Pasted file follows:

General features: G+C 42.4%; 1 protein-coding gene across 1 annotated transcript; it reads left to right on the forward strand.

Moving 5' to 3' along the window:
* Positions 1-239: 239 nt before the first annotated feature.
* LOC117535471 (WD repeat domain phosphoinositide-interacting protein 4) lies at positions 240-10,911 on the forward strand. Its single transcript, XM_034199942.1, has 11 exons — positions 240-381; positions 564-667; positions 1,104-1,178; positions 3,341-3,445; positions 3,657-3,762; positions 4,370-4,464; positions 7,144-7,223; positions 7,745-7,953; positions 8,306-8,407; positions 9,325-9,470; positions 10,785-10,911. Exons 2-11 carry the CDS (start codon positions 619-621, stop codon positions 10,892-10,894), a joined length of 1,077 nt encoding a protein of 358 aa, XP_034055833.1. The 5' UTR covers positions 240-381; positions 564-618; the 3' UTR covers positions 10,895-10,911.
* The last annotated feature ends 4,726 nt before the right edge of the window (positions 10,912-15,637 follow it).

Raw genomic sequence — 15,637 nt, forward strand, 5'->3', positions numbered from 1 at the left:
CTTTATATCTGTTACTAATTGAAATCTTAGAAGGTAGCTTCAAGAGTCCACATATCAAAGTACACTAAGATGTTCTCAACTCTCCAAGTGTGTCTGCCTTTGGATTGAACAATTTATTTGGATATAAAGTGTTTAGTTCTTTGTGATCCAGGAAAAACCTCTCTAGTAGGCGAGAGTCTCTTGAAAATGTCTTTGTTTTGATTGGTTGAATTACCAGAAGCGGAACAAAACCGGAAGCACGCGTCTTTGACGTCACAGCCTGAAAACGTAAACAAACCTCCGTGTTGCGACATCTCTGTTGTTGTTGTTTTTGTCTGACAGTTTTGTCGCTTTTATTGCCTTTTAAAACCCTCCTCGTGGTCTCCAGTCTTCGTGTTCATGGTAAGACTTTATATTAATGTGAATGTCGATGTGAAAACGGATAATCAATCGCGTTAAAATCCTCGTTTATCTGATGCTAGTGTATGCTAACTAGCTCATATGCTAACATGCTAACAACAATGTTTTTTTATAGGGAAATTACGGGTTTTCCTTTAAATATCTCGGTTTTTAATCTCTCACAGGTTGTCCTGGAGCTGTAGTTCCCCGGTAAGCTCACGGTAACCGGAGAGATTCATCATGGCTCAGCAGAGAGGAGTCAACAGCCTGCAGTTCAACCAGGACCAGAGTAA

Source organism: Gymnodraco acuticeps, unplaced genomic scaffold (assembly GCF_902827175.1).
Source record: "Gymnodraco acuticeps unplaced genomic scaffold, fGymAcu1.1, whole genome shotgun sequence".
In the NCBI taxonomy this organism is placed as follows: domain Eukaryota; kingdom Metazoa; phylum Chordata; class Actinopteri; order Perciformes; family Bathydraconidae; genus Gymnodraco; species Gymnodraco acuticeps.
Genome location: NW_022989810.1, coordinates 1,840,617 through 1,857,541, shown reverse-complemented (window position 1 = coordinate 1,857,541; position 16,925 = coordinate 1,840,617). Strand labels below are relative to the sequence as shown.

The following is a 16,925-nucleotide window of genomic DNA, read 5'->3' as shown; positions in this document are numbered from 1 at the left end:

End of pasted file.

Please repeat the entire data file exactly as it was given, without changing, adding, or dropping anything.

General features: G+C 42.4%; 1 protein-coding gene across 1 annotated transcript; it reads left to right on the forward strand.

Moving 5' to 3' along the window:
* Positions 1-239: 239 nt before the first annotated feature.
* LOC117535471 (WD repeat domain phosphoinositide-interacting protein 4) lies at positions 240-10,911 on the forward strand. Its single transcript, XM_034199942.1, has 11 exons — positions 240-381; positions 564-667; positions 1,104-1,178; positions 3,341-3,445; positions 3,657-3,762; positions 4,370-4,464; positions 7,144-7,223; positions 7,745-7,953; positions 8,306-8,407; positions 9,325-9,470; positions 10,785-10,911. Exons 2-11 carry the CDS (start codon positions 619-621, stop codon positions 10,892-10,894), a joined length of 1,077 nt encoding a protein of 358 aa, XP_034055833.1. The 5' UTR covers positions 240-381; positions 564-618; the 3' UTR covers positions 10,895-10,911.
* The last annotated feature ends 4,726 nt before the right edge of the window (positions 10,912-15,637 follow it).

Raw genomic sequence — 15,637 nt, forward strand, 5'->3', positions numbered from 1 at the left:
CTTTATATCTGTTACTAATTGAAATCTTAGAAGGTAGCTTCAAGAGTCCACATATCAAAGTACACTAAGATGTTCTCAACTCTCCAAGTGTGTCTGCCTTTGGATTGAACAATTTATTTGGATATAAAGTGTTTAGTTCTTTGTGATCCAGGAAAAACCTCTCTAGTAGGCGAGAGTCTCTTGAAAATGTCTTTGTTTTGATTGGTTGAATTACCAGAAGCGGAACAAAACCGGAAGCACGCGTCTTTGACGTCACAGCCTGAAAACGTAAACAAACCTCCGTGTTGCGACATCTCTGTTGTTGTTGTTTTTGTCTGACAGTTTTGTCGCTTTTATTGCCTTTTAAAACCCTCCTCGTGGTCTCCAGTCTTCGTGTTCATGGTAAGACTTTATATTAATGTGAATGTCGATGTGAAAACGGATAATCAATCGCGTTAAAATCCTCGTTTATCTGATGCTAGTGTATGCTAACTAGCTCATATGCTAACATGCTAACAACAATGTTTTTTTATAGGGAAATTACGGGTTTTCCTTTAAATATCTCGGTTTTTAATCTCTCACAGGTTGTCCTGGAGCTGTAGTTCCCCGGTAAGCTCACGGTAACCGGAGAGATTCATCATGGCTCAGCAGAGAGGAGTCAACAGCCTGCAGTTCAACCAGGACCAGAGTAA

Source organism: Gymnodraco acuticeps, unplaced genomic scaffold (assembly GCF_902827175.1).
Source record: "Gymnodraco acuticeps unplaced genomic scaffold, fGymAcu1.1, whole genome shotgun sequence".
In the NCBI taxonomy this organism is placed as follows: domain Eukaryota; kingdom Metazoa; phylum Chordata; class Actinopteri; order Perciformes; family Bathydraconidae; genus Gymnodraco; species Gymnodraco acuticeps.
Genome location: NW_022989810.1, coordinates 1,840,617 through 1,857,541, shown reverse-complemented (window position 1 = coordinate 1,857,541; position 16,925 = coordinate 1,840,617). Strand labels below are relative to the sequence as shown.

The following is a 16,925-nucleotide window of genomic DNA, read 5'->3' as shown; positions in this document are numbered from 1 at the left end: